In August, after plea-bargain meetings between Holiwell’s attorney and prosecutors, the fired deputy who’d been irate about his arrest suddenly opted to change his plea to guilty. For promoting prostitution in the second degree, theft in the first, and delivery of drugs, Holiwell faced a standard sentencing range of more than 30 months. But he’d reached an agreement to accept 12 months and one day—the extra day meant he would have to serve the term in prison rather than jail.
He also faced a $3,000 fine and other costs, but as Kris Costello, his attorney, told the court, he was broke. “He took full responsibility right away,” she said in open court before King County Superior Judge Bruce Heller on August 4, 2014. “He caused a lot of problems for the department. He’s caused a lot of problems for people he cares very much about. He was a well-liked officer. He loved his job and he really, really made many, many mistakes. And he’s here to take a prison sentence. He’s got a new normal. He’s lost his job, he lost everything.”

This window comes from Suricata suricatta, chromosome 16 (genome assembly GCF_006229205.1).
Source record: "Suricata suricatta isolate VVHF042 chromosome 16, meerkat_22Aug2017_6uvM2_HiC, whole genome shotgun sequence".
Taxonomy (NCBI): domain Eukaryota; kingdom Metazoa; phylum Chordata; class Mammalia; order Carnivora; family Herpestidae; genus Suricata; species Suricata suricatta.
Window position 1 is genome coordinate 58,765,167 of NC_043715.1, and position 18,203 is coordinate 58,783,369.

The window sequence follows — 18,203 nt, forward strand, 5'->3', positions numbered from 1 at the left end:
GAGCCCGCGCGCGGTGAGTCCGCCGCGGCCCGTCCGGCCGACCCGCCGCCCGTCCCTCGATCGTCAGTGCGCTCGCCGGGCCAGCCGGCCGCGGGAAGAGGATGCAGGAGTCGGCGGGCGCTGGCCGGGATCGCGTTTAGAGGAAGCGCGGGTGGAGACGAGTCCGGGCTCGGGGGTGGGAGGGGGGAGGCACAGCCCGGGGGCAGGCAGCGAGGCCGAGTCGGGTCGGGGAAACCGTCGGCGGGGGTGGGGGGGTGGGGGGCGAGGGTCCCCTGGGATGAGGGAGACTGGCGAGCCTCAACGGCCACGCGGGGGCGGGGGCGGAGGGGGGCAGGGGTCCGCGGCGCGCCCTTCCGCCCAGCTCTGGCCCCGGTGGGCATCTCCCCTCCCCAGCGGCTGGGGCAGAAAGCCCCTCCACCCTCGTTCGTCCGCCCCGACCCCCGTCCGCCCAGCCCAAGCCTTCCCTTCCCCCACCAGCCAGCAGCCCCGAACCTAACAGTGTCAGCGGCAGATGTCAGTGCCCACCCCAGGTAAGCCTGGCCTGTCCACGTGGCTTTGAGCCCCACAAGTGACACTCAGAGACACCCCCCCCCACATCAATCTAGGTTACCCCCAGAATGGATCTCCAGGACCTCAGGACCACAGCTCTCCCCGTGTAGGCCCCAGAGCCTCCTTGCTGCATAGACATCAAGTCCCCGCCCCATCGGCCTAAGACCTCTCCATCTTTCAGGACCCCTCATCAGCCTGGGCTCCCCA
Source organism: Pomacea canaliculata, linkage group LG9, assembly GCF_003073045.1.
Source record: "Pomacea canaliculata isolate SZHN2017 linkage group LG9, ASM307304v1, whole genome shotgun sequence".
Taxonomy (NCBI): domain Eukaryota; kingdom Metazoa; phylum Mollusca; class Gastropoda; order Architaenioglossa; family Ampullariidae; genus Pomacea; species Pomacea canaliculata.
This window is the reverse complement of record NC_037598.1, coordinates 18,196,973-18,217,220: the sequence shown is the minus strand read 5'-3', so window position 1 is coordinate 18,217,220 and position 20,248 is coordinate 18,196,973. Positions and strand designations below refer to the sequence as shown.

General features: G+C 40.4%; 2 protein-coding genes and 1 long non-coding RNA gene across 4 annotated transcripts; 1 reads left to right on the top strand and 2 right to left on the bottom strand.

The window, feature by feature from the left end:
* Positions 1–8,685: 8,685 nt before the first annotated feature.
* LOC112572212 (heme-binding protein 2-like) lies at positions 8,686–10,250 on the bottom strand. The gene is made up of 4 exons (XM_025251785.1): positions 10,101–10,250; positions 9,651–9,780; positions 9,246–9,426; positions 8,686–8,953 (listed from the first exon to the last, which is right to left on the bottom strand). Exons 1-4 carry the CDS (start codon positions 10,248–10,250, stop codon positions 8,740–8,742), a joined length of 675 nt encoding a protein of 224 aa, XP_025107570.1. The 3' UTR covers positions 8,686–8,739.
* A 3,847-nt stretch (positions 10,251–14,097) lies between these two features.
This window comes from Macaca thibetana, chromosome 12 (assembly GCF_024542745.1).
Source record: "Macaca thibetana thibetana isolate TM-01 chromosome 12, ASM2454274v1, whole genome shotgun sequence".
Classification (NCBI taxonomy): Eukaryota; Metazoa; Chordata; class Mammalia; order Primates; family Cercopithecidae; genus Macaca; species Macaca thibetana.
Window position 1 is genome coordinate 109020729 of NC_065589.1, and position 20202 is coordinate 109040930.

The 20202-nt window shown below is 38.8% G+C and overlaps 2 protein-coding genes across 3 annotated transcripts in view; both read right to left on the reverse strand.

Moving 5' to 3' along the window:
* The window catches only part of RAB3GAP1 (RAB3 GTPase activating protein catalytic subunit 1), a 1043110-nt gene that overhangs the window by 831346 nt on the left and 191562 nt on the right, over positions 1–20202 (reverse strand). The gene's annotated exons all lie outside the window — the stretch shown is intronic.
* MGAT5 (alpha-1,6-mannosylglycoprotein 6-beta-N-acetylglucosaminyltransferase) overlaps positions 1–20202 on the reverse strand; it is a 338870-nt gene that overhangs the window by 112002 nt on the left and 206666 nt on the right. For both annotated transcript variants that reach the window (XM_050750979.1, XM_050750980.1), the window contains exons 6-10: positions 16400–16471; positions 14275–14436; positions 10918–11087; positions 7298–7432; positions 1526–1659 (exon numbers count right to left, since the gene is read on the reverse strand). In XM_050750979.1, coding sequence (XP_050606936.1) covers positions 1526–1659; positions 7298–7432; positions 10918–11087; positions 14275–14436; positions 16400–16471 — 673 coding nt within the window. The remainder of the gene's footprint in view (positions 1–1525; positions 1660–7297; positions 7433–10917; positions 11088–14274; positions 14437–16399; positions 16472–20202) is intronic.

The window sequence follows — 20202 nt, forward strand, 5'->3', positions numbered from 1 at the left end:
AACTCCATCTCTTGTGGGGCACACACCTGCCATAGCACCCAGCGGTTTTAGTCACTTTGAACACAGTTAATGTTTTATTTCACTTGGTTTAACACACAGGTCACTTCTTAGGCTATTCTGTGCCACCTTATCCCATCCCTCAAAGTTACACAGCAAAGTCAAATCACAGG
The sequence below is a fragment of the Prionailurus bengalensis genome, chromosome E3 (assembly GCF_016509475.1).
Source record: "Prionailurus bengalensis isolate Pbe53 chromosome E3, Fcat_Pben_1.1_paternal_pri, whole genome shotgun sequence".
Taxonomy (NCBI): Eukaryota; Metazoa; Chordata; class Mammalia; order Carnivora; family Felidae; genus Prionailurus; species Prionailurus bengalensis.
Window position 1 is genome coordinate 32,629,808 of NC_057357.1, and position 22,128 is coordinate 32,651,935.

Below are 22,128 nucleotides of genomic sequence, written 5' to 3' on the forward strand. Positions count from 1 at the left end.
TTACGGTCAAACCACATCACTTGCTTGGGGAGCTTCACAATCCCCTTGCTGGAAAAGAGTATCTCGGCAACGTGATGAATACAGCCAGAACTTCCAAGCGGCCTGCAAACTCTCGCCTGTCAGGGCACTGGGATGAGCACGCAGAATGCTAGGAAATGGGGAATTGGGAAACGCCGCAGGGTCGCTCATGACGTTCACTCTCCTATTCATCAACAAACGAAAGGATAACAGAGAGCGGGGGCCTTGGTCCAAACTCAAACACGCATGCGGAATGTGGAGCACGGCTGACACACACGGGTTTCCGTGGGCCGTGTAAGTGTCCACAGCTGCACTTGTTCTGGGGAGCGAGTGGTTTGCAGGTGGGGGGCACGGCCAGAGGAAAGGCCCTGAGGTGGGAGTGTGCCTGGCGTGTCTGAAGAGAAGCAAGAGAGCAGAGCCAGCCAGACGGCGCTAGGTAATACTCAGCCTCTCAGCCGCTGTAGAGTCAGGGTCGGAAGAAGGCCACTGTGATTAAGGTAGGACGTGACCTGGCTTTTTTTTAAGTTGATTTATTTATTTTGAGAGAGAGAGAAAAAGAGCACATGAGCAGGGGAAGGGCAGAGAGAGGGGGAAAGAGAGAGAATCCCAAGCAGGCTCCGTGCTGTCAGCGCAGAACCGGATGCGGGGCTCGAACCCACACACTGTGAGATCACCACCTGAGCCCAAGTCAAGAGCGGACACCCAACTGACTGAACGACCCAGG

Ex-deputy Darrion Holliwell, seeming small and deflated from being held in protective isolation for two months, stepped forward. “I apologize to this court,” he said, reading from a statement. “I have embarrassed myself, my family, and my department. I am truly sorry for my actions. I love my job.”
Judge Heller mulled over the recommended 366-day sentence. He complained that it seemed “quite lenient, given the fact that as a police officer you committed these offenses.” Still, Heller noted, Holiwell had no other criminal record and had lost his job and couldn’t serve again. The fact “that you’re going to have to start life all over with a sense of shame going forward—I think is as significant as the jail time.”
Holiwell was grateful. “Upon completion of my sentence,” he said, “I intend to rejoin the community as a law-abiding citizen.”